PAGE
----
Life Goes On

Life Goes On
great redwood

in repose

tangled root
like tentacled mouth

ripped raw
from breast of mother earth

in a land of giants

through the canopy
of this majestic forest

thrusting skyward
in your day

shallow rooted
I observe

but deep enough
to proudly stand
this thousand years

and yet
you’ve fallen

you did not fall unnoticed

a thunderous final bow

all around you
new life


even from your fallen mass

in this lush calm
of nature’s vast cathedral
the eternal pulse of life
goes on

not unaware of your misfortune

but certainly


rob kistner © 11/4/94

12 thoughts on “Life Goes On”

  1. Thank you Kathryn! The experience that inspired this poem is still with many years later.

    –and so it goes–

  2. Great poem. The massive redwood tree is one I would love to see in the future. I can’t imagine what it must be like standing below one.

    ‘…nature’s vast cathedral,’ – A wonderful line.


  3. The sense of power and presence felt in a giant redwood forest, under the canopy of “nature’s vast cathedral”, is absolutely amazing. Words truly do fail to describe it adequately. I hope you can have that experience someday Beaman.

    Standing in a forest of redwoods was, for me, a profound spiritual experience — life altering. It was a strange mix of humbling, rejuvenating, exhilarating, and saddening. The touch of sadness came from the fallen giant about which I wrote.

    That sparked for me the realization that people are slowly destroying the ancient forest, through careless logging, over-crowding pressing in, and airborne diseases that result from pollution. If left to the whims of some who log the forests, these wonders would be cut and killed.

    There are Bristlecone’s here in the ancient forests of the west coast of America that are 4,650 years old. How sad it is that these forests, which have stood for over four millennia, are in danger.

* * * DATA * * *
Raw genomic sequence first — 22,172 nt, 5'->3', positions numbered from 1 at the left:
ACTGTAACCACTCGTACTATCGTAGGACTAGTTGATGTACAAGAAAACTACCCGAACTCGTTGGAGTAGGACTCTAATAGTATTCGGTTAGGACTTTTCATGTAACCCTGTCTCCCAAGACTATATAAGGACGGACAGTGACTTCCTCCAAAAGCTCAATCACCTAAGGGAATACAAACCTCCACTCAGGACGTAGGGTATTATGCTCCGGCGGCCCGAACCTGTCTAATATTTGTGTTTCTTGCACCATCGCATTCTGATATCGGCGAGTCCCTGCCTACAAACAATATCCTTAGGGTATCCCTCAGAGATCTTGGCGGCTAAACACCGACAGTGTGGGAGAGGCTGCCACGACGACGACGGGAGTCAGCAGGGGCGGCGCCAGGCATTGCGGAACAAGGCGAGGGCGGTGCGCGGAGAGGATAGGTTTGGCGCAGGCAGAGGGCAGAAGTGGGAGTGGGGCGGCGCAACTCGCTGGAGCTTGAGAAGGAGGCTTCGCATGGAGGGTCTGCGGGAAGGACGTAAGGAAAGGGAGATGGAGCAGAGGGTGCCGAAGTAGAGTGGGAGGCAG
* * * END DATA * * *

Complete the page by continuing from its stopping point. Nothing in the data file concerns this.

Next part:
Responsible logging is possible, but so often the greed makes people shortsighted. Living in the Pacific Northwest, my home in a grove of giant Douglas Fir, I am reminded daily of the delicate balance that exists between people and nature on this planet.

    We must all come to grips with the fact that it is essential we quickly and effectively learn to live in balance with the rest of the natural world, or like the cancer that the spread of human population looks to be from space, we will consume and kill the host — planet earth.

    Sorry, I can’t help but rant. I love this miracle in which we live, and I detest the human arrogance that would have it destroyed — while we mindlessly and soullessly destroy each other. So sad!

  4. Life and death, ying and yang.

    I don’t know if you thought of or intended this as you were writing, but your poem made me think of the World Trade Center which used to stand like a giant redwood among the shorter trees of Manhattan. And it fell, but life springs from its fallen mass on the very spot where it once stood. Life is going on in New York City, painfully and slowly and not without remembering what transpired, but it is continuing, as I wrote about here:

    Beautiful poem. You are an amazingly talented writer. I just discovered your site today, but will be back!

  5. Wow Janie! I had never looked at this piece of mine from that perspective — but how appropriate. Thank you for giving “Life Goes On” an additional, and very worthwhile meaning.

    The entire second stanza, from “You did not fall unnoticed…” could be a tribute to the World Trade Center and 911. The serendipities of life never fail to amaze me.

    Thank you for visiting my site. I do hope you are able to return. I will be visiting your blog today.

    –and so it goes—

  6. This gift of the earth is awesome. I hope we all learn to fully appreciate it someday, especially on this celebration of Earth Day.

    –and so it goes–

  7. Thank you very much Annie!

    I thoroughly enjoyed your piece on the topic.

    Please stop back and visit.

    –and so it goes–

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